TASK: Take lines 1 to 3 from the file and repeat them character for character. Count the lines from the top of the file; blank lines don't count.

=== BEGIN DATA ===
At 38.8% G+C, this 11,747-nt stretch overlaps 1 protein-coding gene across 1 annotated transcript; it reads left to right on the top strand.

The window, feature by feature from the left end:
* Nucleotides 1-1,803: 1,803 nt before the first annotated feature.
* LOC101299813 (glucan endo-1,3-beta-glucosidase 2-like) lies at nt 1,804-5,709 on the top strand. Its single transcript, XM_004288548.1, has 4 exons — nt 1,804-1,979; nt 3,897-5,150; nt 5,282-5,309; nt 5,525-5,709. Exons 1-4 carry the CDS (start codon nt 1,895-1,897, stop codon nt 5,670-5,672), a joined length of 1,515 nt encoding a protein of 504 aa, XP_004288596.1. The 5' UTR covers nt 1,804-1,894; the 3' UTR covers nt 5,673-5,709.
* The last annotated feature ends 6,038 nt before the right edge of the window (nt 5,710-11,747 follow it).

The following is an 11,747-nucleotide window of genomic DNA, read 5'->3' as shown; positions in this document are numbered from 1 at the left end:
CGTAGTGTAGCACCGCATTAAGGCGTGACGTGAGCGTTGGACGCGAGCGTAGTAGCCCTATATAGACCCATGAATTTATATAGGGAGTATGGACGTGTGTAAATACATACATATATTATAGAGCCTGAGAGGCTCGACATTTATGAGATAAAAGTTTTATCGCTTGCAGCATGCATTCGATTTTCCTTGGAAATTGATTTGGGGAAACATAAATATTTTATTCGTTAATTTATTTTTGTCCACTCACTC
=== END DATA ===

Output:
At 38.8% G+C, this 11,747-nt stretch overlaps 1 protein-coding gene across 1 annotated transcript; it reads left to right on the top strand.

The window, feature by feature from the left end:
* Nucleotides 1-1,803: 1,803 nt before the first annotated feature.